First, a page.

In this example, the "top", "middle", and "bottom" are arrays themselves, each containing several books. This is a two-dimensional array.

We can access any book from any shelf by using two indices. The first index gets us to the shelf, and the second index gets us to the book:

echo $bookcase["top"][0]; // Output: Book1

We can also modify or add new books to any shelf:

$bookcase["bottom"][2] = "New Book";  // Replace Book9 with New Book
$bookcase["middle"][] = "Another Book"; // Add Another Book to the Middle Shelf

So, a multidimensional array in PHP is just an array that contains other arrays, which can be very useful for organizing and storing complex data structures.

Array Typecasting

Mon-array values can be type casted into arrays using (array). Depending on the data type of the original value, the resulting array may look different.

Arrays are a special case. They can be converted, but PHP does throw a warning during this process. It's not able to completely convert an array to a string. In most cases, the value is inserted as an item in the array.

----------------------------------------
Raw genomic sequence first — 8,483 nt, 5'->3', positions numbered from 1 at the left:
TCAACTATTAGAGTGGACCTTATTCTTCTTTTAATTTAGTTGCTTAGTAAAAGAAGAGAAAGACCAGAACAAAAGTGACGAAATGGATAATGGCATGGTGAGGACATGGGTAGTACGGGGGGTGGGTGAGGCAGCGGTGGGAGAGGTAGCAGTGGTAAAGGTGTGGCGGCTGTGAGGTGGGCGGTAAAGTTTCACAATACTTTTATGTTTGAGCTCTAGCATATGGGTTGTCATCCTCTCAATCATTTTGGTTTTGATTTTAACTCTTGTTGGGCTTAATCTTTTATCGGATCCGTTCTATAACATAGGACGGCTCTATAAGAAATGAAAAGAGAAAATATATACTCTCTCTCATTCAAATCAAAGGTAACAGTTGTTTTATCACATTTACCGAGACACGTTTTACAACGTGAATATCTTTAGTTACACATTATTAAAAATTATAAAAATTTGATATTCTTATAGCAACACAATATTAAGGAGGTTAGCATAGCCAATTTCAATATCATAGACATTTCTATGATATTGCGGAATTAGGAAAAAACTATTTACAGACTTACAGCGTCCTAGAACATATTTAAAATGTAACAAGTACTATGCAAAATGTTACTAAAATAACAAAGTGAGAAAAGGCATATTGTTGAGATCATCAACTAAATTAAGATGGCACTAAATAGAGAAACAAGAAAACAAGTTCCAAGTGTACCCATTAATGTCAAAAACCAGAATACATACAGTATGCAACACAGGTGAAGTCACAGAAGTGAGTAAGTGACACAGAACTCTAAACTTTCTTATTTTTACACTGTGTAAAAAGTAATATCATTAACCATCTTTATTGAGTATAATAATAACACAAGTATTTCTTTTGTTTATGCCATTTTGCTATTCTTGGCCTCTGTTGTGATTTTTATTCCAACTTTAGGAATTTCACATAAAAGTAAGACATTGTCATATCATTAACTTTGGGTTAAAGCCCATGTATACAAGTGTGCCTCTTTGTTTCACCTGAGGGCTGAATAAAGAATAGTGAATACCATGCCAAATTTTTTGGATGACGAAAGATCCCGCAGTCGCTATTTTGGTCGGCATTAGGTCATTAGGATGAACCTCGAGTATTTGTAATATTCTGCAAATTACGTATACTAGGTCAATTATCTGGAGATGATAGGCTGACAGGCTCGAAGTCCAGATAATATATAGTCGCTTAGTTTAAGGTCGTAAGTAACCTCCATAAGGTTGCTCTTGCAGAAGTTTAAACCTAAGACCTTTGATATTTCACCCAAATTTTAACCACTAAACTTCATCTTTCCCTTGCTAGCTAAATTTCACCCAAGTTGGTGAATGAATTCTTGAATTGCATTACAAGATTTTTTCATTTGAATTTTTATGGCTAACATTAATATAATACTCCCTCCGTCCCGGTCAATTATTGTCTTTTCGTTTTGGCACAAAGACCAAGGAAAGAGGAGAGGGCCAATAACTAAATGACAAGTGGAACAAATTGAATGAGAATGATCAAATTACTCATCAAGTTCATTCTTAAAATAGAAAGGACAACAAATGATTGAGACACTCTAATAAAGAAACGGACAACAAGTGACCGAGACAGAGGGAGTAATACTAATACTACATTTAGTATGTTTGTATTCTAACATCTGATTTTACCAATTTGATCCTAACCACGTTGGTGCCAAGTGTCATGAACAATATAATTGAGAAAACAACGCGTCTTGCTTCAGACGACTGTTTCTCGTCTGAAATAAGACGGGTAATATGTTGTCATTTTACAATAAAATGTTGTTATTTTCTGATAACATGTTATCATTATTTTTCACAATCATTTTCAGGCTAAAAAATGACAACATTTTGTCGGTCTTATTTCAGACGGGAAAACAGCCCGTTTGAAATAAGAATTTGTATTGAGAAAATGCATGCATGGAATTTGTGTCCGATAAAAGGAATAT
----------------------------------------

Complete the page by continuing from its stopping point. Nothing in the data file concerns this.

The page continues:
For null values, an empty array is returned. Here are some examples:

nullarray(0) {}
truearray(1) { [0]=> bool(true) }
5array(1) { [0]=> int(5) }
5.6array(1) { [0]=> float(5.6) }
"Hello, World!"array(1) { [0]=> string(13) "Hello, World!" }

Here are some code examples:

var_dump((array) false);      // -> [false]
var_dump((array) true);       // -> [true]
var_dump((array) 0);          // -> [0]
var_dump((array) 1.353);      // -> [1.353]
var_dump((array) "John");     // -> ["John"]
var_dump((array) null);       // -> []

Key Takeaways

  • To make a new array, you can either use array() or [].
  • In an indexed array, counting starts from 0, not 1.
  • If you want to get to a specific item in the array, put the item's number (also known as its index) inside square brackets like this: $arrayName[indexNumber].
  • Associative arrays use named keys instead of numeric indexes. You can reference a specific item by its key name.
  • Multidimensional arrays are nested array structures. There's no limit as to how many nested arrays you can have.
  • You can cast non-array values into arrays by using (array).